Review: Serviam - I Will Serve
- Austrian director Ruth Mader demonstrates great lucidity while investigating the consequences of a mysticism which morphs into fanaticism
Austrian director Ruth Mader made her name with audiences and critics alike by way of powerful films such as the thriller Life Guidance [+see also:
interview: Ruth Mader
film profile], which debuted in Venice’s Giornate degli Autori. Serviam - I Will Serve [+see also:
interview: Ruth Mader
film profile], selected for the Locarno Film Festival’s International Competition, is her latest effort, a claustrophobic huis clos combining the thriller genre with mysticism, and horror with beauty. It’s a radical film, both violent and sensual, which will put audience members to the test.
Serviam - I Will Serve is wholly set in a Catholic boarding school which is home to girls hailing from well-to-do Austrian families. The director, a mysterious young sister (the majestic Maria Dragus), is trying to reinvigorate society’s waning faith and a loss of religious values which people now believe to be obsolete if not grotesque (the story unfolds in the eighties). Martha, one of the director’s favourite pupils, is chosen as a representative of this lost faith, of an aesthetic mysticism which seems taken directly from the pages of medieval hagiographic tales of an ancestral flavour. On the sister’s advice (or rather, the sister’s insistence), Martha puts on a hair shirt in order to really feel the suffering of Christ, whom she considers an unwavering (super) hero.
The wealthy families of these young boarders, attracted to money like predators to blood, don’t understand what’s really going on within the walls of this mysterious school. The film shows us a world split in two, where success, richness and power coexist alongside waning faith, which has been replaced by an obsession with appearances. Aware of this duality, the school director believes she’s found a new Messiah in Martha. Hers is a fanaticism so firmly entrenched it puts her mental health to the ultimate test.
Set in a boarding school reminiscent of the baroque austerity of Dario Argente’s Suspiria, Serviam - I Will Serve depicts a character who’s prepared to do anything to turn suffering into love and pain into an act of faith that’s as radical as it is sensual. Because the school’s director and Martha stop at nothing when it comes to the physical and psychological suffering they inflict upon themselves. They’re inhabited by a mysterious and incomprehensible force whose subversive and socially unacceptable nature inspires fear.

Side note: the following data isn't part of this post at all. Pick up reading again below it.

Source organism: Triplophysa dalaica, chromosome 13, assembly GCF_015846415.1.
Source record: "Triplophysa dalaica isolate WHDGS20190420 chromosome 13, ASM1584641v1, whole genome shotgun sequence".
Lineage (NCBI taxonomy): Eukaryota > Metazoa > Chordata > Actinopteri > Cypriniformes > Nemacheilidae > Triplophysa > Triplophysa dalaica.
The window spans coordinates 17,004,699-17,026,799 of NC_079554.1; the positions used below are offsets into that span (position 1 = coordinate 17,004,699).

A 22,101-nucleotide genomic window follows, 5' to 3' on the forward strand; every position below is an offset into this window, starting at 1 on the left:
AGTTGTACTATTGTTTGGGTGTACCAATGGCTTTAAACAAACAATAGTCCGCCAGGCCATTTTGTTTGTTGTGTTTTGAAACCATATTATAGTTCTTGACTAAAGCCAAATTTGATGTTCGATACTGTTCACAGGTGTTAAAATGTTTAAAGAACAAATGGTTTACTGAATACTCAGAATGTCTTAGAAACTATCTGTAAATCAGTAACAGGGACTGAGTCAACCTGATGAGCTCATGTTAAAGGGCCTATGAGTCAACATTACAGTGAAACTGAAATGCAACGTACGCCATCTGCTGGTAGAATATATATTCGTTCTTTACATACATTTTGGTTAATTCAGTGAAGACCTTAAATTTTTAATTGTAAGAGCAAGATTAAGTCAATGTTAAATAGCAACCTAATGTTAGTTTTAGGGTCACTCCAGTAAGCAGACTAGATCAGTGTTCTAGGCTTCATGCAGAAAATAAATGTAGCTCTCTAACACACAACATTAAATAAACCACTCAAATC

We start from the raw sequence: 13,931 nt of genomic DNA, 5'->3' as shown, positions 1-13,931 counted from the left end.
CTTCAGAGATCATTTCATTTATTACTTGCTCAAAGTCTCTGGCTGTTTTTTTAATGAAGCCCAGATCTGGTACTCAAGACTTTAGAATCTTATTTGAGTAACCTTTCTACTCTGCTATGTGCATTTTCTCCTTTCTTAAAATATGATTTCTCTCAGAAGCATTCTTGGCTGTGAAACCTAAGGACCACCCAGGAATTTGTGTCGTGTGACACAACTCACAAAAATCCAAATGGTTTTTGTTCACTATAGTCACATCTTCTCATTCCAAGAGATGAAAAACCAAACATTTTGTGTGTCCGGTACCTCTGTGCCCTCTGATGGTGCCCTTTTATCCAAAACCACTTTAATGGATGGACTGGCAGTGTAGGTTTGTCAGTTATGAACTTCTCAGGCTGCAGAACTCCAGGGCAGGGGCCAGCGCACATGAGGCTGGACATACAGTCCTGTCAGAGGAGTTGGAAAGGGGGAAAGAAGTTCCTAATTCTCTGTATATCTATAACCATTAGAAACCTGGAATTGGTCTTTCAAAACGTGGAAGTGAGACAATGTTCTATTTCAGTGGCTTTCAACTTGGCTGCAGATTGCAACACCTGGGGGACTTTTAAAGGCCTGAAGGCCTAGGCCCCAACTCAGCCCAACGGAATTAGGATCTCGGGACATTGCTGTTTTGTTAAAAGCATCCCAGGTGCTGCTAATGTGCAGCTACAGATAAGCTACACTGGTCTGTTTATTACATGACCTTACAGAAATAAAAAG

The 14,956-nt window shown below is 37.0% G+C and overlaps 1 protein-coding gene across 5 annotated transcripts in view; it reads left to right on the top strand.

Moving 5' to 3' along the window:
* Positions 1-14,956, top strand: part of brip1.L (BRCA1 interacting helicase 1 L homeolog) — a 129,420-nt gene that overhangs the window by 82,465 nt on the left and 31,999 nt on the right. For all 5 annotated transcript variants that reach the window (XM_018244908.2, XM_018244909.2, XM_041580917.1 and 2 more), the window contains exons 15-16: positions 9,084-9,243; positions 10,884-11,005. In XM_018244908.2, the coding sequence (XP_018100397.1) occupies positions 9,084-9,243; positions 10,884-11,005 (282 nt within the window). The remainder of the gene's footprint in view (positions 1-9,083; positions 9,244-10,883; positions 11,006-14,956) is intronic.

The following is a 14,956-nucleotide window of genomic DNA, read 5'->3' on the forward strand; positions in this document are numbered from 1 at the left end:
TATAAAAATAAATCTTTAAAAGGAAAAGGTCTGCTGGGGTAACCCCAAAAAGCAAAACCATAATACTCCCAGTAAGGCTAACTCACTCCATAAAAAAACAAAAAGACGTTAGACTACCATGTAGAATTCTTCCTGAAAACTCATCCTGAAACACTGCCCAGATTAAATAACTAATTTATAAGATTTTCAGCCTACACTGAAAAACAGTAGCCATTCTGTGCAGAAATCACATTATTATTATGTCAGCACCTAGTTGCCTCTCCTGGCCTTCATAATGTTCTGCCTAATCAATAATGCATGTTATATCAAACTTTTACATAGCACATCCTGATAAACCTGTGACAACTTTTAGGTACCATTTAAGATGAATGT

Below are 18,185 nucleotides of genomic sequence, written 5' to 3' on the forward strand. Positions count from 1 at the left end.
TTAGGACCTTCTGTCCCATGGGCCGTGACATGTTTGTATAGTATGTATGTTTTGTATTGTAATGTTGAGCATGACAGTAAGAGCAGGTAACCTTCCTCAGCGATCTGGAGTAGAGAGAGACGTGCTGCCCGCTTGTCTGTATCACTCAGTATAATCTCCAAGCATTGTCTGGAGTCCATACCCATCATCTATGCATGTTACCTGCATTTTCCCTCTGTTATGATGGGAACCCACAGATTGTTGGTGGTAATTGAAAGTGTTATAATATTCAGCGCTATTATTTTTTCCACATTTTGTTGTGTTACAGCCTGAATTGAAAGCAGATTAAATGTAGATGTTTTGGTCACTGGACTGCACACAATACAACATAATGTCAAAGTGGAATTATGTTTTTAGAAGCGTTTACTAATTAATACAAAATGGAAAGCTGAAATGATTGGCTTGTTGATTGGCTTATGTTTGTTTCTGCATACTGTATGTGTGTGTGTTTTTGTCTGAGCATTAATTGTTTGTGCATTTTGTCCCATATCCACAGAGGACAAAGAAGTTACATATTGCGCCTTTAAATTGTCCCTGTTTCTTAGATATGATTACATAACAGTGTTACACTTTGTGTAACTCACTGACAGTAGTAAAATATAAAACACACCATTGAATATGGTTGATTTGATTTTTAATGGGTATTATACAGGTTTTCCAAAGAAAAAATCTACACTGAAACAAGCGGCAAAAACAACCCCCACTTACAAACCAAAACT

The mysticism of the Pasoliniesque tones in Mader’s latest film is radical; it’s a cry of revolt against a consumerist patriarchal society which thinks it can keep everything under strict clinical control. In this respect, the scene where one of the boarders’ fathers accuses the director of not being a “real” woman on account of her choice to take holy vows and not have children, is especially powerful. Notwithstanding her extreme life choice, the director plays the part of a woman who has decided not to bend to the rules of a society which would sooner have her (re)productive, docile and compliant.
Serviam - I Will Serve works intelligently to combine spiritual challenges, a thriller, and the world of childhood, ultimately transforming innocence into extremism. Despite the arguably excessive presence of theological reflections expressed via voice-over and close-up shots of crucifixes depicting Christ in his unadulterated suffering, Mader manages to paint a credible and captivating picture of a radical form of faith. Light-years away from the usual cliches associated with a bittersweet and educated brand of mysticism, which we see far too often in films following characters wrestling with deep mystical crises, Serviam - I Will Serve stands out for its rawness and hyper-realism which slide into fanaticism.
(Translated from Italian)
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